I am here to help make all your dreams come true

Rednails

Senior Member
English-British
Hi can anyone help me with a story I'm writing in Portuguese?
This is what I am trying to say:
“Don’t be afraid!” said a voice.” I am your fairy God mother and I am here to help make all your dreams come true!”
Can anyone tell me the correct translation for "make all your dreams come true"
"Nao estas com medo!" dizui um voz. "“Sou a tinha "fairy godmother" e estou aqui para ajudar (make your dreams come true)"

I’m not sure if my translation makes sense, but any help you could give me would be great.

Thank you!
 
  • Angelo di fuoco

    Senior Member
    Russian & German (GER) bilingual
    Não te asustes! - disse uma voz. - Sou a tua fada madrinha e estou aqui para fazer os teus sonhos se tornarem realidade.

    The negative imperative in most Romance languages is morphologically identical to the conjunctive mood, so here.
     

    anaczz

    Senior Member
    Português (Brasil)
    “Don’t be afraid!” said a voice.” I am your fairy God mother and I am here to help make all your dreams come true!”
    Can anyone tell me the correct translation for "make all your dreams come true"
    "Nao estas com medo!" dizui um voz. "“Sou a tinha "fairy godmother" e estou aqui para ajudar (make your dreams come true)"

    I’m not sure if my translation makes sense, but any help you could give me would be great.

    Thank you!
    "Não tenha medo!" disse uma voz. "Eu sou sua fada madrinha e estou aqui para ajudá-la a tornar seus sonhos em realidade!"


    Por falar nisso, o que está mais certo: tornar sonhos em realidade ou tornar sonhos realidade ?
     
    Last edited:

    Snipy

    Senior Member
    Italiano
    Não te asustes! - disse uma voz. - Sou a tua fada madrinha e estou aqui para fazer os teus sonhos se tornarem realidade.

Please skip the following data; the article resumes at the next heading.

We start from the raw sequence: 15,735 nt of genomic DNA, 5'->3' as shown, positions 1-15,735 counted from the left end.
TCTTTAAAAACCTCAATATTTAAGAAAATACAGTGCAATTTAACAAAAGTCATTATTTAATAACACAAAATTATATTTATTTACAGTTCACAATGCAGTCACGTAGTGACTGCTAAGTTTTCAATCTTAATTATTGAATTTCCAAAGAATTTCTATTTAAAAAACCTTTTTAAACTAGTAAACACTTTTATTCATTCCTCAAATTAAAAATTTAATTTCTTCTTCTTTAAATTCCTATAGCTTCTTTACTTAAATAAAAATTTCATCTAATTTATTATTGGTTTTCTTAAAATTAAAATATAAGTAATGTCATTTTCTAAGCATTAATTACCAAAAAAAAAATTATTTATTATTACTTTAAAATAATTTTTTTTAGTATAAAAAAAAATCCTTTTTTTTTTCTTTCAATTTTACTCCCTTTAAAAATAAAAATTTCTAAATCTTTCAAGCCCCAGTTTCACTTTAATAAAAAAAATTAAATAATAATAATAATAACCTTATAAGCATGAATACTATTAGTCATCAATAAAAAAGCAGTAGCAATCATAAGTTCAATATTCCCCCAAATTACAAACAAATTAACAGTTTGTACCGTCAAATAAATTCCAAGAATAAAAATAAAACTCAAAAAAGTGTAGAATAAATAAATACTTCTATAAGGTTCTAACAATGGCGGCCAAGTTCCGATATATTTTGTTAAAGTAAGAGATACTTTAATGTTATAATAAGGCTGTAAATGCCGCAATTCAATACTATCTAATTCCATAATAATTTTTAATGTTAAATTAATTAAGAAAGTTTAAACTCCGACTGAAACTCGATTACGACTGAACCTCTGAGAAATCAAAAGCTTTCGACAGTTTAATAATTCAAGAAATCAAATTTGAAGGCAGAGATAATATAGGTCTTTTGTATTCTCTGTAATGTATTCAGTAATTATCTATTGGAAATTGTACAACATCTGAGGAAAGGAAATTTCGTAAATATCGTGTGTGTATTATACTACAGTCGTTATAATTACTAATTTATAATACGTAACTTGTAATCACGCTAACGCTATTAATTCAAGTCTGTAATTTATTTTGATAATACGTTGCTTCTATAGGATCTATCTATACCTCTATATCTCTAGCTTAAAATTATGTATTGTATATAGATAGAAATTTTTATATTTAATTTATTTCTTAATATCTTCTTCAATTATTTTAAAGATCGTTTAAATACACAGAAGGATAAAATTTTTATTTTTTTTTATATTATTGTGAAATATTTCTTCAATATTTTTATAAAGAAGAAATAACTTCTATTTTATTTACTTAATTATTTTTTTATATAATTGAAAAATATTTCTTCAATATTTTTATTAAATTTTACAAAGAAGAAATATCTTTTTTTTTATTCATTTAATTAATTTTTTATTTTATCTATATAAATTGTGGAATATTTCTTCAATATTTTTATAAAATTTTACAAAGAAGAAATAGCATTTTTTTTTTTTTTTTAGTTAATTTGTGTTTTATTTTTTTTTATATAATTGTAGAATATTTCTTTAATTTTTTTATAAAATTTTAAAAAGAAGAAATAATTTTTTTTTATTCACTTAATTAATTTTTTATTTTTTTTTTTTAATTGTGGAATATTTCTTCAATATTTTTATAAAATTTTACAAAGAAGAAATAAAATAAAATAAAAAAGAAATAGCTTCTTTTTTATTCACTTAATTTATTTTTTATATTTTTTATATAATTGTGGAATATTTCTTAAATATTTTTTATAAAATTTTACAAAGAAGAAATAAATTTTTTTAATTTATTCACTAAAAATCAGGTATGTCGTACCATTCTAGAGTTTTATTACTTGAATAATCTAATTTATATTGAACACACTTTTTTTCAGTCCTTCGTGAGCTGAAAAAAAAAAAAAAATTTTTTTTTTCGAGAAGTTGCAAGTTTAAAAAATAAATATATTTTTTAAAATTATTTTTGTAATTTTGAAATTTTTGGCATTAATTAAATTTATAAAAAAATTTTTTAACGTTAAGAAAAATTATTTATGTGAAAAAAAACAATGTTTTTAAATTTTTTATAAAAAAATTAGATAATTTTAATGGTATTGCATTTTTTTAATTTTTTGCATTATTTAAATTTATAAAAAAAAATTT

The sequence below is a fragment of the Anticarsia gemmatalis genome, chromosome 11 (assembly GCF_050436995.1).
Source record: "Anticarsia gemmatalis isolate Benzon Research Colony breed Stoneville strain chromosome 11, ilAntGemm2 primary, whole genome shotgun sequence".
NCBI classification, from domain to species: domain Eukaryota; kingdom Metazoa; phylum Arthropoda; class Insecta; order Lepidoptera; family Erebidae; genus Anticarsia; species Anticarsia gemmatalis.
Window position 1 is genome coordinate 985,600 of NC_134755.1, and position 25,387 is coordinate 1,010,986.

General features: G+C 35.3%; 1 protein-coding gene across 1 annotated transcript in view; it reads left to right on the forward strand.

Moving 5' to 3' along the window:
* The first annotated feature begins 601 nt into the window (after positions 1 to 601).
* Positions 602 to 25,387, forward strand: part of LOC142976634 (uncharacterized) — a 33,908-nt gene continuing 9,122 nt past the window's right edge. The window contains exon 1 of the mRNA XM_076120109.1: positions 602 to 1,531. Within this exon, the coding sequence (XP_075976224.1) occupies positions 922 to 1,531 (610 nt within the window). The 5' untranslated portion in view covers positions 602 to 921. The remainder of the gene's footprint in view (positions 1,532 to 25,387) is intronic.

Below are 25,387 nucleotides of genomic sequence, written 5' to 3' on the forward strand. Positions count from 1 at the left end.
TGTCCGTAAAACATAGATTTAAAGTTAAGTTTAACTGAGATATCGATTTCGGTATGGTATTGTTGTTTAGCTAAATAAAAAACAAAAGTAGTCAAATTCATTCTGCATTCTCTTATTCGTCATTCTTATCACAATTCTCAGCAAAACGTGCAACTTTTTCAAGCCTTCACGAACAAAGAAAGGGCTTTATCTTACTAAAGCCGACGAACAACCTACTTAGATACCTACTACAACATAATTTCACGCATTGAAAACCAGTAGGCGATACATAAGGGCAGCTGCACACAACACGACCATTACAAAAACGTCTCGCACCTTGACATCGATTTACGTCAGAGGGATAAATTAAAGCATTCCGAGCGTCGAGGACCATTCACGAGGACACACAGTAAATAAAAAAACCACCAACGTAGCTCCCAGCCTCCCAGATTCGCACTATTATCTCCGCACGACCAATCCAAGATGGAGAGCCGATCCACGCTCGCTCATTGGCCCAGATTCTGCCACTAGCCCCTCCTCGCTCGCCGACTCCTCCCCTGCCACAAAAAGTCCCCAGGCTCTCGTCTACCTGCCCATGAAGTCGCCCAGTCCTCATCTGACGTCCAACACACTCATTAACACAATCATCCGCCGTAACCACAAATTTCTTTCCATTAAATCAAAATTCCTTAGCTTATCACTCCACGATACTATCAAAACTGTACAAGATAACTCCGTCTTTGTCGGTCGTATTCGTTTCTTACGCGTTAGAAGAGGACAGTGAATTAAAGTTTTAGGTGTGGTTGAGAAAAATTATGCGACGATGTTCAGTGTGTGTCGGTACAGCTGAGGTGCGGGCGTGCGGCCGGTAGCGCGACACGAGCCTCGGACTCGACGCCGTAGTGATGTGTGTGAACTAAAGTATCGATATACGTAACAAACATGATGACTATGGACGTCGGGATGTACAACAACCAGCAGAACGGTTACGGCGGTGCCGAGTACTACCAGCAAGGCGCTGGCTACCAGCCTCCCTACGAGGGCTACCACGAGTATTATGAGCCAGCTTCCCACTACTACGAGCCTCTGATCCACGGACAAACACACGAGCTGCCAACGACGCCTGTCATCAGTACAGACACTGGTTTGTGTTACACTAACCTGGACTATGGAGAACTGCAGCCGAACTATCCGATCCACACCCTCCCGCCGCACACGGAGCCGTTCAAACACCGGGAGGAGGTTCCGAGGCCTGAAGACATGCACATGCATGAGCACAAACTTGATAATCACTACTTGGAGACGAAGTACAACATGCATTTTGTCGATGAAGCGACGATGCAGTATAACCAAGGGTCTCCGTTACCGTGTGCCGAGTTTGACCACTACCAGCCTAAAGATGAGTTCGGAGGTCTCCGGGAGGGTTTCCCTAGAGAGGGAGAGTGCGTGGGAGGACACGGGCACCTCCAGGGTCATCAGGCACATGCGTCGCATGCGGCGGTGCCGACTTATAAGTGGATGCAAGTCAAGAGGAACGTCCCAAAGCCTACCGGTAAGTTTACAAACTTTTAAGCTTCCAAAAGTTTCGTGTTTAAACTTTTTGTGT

The negative imperative in most Romance languages is morphologically identical to the conjunctive mood, so here.
    I am not a native speaker, but this version looks kinda like Portuguese from Portugal, am I wrong?
    I would have written, for the Brazilian version:

    Não se assuste! - disse uma voz. - Sou a sua fada madrinha e estou aqui para fazer os seus sonhos se tornarem realidade.
     

    Angelo di fuoco

    Senior Member
    Russian & German (GER) bilingual
    Yes, I generally prefer European Portuguese, although I miss the estar + gerúndio construction there.
    And again, my Portuguese is heavily influenced by Spanish (you see it in Não te asustes), as it is the language through which I got to understand written (I am reading contemporary Portuguese literature) and, to some degree, spoken Portuguese (though I haven't had the opportunity to converse with Portuguese people, only with Brasilians).

    Little OT. Italian knows both constructions: sto facendo / sto a fare, although in my perception they are not quite identical and the second is use less often.
     

    Snipy

    Senior Member
    Italiano
    Yes, I generally prefer European Portuguese, although I miss the estar + gerúndio construction there.
    And again, my Portuguese is heavily influenced by Spanish (you see it in Não te asustes), as it is the language through which I got to understand written (I am reading contemporary Portuguese literature) and, to some degree, spoken Portuguese (though I haven't had the opportunity to converse with Portuguese people, only with Brasilians).

    Little OT. Italian knows both constructions: sto facendo / sto a fare, although in my perception they are not quite identical and the second is use less often.
    ot: 'sto a fare' is more commonly used in the south, it's not the correct way to speak, 'sto facendo' is the right one :) .
     

    Angelo di fuoco

    Senior Member
    Russian & German (GER) bilingual
    I've seen it written by Northern Italians and it does not look/sound quite false to my eyes/ears, just an alternative with a slightly different meaning...
     

    Snipy

    Senior Member
    Italiano
    I've seen it written by Northern Italians and it does not look/sound quite false to my eyes/ears, just an alternative with a slightly different meaning...
    The meaning is the same, but it's not the right way to speak.
    Northern Italians use it due to a massive immigration of Southern Italians to the north and a massive usage of it in Italian movies, you will never hear it in foreign movies dubbed in Italian because, as I said, is not correct.
     
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